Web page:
I started a heated debate among my co-workers last week by asking what they would do in this scenario:
You are driving on a two-lane stretch of Interstate 95 in rural southern Virginia, on your way from the Northeast to Florida, when you round a curve and see a seemingly endless line of illuminated taillights in front of you. There is just enough time to get to an exit ramp that will put you on a small country highway. You don’t have GPS or a navigation system; at best, you have an old-fashioned paper road atlas somewhere in the car. Will you take the exit ramp, get on the rural road and try to find your way around the traffic jam, or will you stay on the freeway and wait for traffic to clear?
The group split almost 50-50. Most of the women, and a couple of the men, said they would stay on the interstate. The majority of the men said they would take their chances on the country road. My wife said she would take the country road if I was in the car with her, but she would stay in the traffic if she was alone.
Those who chose to stay on the interstate said they were worried about all that could go wrong if they ventured down the unknown road. They might go the wrong way, or get lost, or run out of gas, or fall victim to foul play. The traffic on the interstate might clear right away, making an alternate route the more time-consuming alternative.
Those who would turn onto the unknown byway cited the downside of sitting unproductively in traffic, and the possible upsides of the adventure in saving time, finding a new route, discovering some worthwhile roadside attraction or seeing something more interesting than the standard interstate.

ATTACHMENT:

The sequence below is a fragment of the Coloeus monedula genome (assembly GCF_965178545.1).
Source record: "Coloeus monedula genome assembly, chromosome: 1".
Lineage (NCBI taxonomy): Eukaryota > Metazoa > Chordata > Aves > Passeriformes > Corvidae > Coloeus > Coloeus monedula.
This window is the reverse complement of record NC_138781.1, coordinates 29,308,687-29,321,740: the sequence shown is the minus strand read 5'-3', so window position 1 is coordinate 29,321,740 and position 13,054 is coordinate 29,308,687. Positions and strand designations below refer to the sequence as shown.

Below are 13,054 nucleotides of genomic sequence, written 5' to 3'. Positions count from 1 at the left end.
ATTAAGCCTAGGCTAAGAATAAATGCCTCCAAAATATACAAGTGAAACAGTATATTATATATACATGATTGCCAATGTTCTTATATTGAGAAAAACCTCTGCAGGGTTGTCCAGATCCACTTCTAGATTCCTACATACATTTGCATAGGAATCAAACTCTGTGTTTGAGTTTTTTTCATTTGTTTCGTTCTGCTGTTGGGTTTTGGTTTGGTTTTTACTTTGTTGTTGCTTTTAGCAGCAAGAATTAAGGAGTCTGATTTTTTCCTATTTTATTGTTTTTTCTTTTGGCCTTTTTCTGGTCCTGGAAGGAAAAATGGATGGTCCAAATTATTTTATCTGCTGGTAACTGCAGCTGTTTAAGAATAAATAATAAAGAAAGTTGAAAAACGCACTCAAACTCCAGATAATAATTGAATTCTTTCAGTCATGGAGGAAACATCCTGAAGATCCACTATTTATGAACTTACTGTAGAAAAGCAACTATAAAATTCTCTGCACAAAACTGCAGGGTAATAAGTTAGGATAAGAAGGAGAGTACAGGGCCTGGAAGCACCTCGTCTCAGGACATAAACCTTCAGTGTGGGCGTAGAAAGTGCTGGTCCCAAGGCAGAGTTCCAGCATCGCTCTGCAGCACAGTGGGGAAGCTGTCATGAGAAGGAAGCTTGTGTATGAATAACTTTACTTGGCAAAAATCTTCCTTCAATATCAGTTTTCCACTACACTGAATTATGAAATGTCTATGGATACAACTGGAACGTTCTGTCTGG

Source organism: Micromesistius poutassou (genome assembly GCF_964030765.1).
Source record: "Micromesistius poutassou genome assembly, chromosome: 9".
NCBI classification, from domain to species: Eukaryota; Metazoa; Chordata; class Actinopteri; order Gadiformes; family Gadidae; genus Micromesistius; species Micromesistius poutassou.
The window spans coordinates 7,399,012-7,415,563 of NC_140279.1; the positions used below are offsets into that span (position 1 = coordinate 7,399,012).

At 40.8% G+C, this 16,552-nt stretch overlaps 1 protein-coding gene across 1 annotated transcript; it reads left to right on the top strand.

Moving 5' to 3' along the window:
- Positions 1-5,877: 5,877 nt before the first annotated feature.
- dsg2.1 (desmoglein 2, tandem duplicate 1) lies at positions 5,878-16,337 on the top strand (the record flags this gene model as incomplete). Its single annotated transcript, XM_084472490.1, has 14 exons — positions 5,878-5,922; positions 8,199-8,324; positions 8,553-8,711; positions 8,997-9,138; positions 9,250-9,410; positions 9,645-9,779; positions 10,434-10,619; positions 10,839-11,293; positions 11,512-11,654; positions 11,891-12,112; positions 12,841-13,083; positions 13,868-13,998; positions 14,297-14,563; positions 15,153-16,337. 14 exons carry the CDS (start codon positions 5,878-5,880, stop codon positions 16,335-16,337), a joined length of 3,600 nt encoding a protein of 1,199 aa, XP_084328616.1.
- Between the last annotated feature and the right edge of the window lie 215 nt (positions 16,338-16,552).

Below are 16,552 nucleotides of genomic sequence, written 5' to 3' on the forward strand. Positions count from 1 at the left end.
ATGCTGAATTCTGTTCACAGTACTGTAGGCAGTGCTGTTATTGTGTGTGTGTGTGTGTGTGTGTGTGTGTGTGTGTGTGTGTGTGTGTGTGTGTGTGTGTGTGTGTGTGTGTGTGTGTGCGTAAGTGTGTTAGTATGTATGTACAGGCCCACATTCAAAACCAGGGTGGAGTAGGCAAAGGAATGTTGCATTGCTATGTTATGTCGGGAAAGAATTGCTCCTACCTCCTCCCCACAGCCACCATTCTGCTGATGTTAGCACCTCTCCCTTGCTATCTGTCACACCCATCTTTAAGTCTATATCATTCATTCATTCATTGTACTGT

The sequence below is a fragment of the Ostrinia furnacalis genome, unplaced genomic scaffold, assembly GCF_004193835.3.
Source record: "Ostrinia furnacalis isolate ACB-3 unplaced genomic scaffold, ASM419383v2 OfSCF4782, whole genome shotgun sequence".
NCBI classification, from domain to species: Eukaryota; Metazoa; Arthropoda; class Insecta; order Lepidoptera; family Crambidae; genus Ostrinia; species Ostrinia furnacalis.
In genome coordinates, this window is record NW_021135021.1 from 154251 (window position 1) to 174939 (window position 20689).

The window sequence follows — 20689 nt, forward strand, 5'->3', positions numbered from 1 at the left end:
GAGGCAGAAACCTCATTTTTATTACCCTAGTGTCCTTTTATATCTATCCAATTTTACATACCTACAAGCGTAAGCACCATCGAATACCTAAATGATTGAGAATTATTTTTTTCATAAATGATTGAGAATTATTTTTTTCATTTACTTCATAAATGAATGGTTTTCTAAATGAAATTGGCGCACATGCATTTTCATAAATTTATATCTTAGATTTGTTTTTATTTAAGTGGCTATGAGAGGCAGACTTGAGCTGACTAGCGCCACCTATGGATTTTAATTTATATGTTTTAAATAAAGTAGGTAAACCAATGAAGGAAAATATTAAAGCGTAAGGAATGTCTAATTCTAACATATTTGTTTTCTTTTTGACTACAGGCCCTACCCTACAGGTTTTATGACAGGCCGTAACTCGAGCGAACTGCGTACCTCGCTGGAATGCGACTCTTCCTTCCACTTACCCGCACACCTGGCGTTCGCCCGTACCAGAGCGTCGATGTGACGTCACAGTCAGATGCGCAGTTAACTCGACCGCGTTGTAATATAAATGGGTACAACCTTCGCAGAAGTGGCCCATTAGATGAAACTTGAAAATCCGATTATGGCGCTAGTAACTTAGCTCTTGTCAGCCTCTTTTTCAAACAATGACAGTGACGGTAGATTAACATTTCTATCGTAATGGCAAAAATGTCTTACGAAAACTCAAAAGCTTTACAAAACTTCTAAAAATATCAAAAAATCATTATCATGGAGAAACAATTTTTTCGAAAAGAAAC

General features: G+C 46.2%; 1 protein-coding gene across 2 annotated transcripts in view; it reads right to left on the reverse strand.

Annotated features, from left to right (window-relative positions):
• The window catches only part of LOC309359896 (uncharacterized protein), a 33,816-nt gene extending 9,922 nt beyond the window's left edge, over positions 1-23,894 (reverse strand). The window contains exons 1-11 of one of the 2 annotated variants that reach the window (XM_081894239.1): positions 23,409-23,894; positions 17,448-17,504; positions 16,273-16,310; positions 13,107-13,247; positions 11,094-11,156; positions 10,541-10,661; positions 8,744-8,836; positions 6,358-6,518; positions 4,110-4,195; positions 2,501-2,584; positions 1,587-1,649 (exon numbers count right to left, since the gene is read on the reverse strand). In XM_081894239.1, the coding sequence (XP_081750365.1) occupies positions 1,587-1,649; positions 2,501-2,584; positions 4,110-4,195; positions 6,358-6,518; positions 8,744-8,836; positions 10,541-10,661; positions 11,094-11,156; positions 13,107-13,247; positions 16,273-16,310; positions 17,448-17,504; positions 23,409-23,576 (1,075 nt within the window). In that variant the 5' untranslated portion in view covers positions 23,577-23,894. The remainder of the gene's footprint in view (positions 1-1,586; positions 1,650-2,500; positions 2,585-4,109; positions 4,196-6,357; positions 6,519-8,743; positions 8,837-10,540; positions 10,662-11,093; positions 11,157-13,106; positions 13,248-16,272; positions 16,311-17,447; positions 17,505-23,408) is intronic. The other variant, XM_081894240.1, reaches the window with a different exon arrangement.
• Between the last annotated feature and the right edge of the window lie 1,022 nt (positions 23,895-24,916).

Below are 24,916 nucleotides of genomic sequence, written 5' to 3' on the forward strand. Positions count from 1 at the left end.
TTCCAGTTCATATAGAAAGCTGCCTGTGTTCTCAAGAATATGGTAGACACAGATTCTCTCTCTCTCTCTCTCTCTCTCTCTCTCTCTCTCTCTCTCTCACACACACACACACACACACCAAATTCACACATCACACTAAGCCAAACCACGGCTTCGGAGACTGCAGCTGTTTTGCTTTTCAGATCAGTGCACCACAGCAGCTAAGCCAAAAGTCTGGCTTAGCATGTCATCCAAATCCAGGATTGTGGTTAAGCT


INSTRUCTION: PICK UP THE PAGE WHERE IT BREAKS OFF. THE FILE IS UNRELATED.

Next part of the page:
We all had the same limited information, and we all went through the same process of balancing risks and rewards, yet we came to opposite conclusions. The women, in particular, saw greater danger in traveling an unknown road than did the men. It is not hard to understand why.
The question arose during a training session I led for our firm’s managers on entrepreneurship and creativity in business. It is part of a series of classes we have developed at Palisades Hudson to make ourselves better at managing and growing our business. Our managers are already experts at the service parts of their jobs — helping clients deal with topics such as taxes, investments, estate planning and insurance. But being an excellent financial advisor does not necessarily make you an excellent business manager; they are different skill sets. We strive to be as good at running our own enterprise as we are at helping clients run their financial affairs.
When we talk about creativity, most people tend to think of the arts. Painters, sculptors, musicians and authors are seen as creative people. Accountants, investment managers and estate planners, not so much. In fact, the phrase “creative accountant” probably conjures images of someone in a suit and a pair of handcuffs being perp-walked into federal court.
Yet, if accountants, policy makers and Wall Street’s “quants” had been more creative in imagining how the housing markets and various financial instruments could behave, the global financial meltdown a few years ago might not have happened.
Any successful entrepreneur or chief executive will tell you that business is a highly creative exercise. Every day brings unlimited opportunities and challenges, which we must meet with limited resources. A painter can’t cover every square inch of her canvas with every color on her palette. She has to pick and choose which colors to use where, and sometimes which places to leave untouched.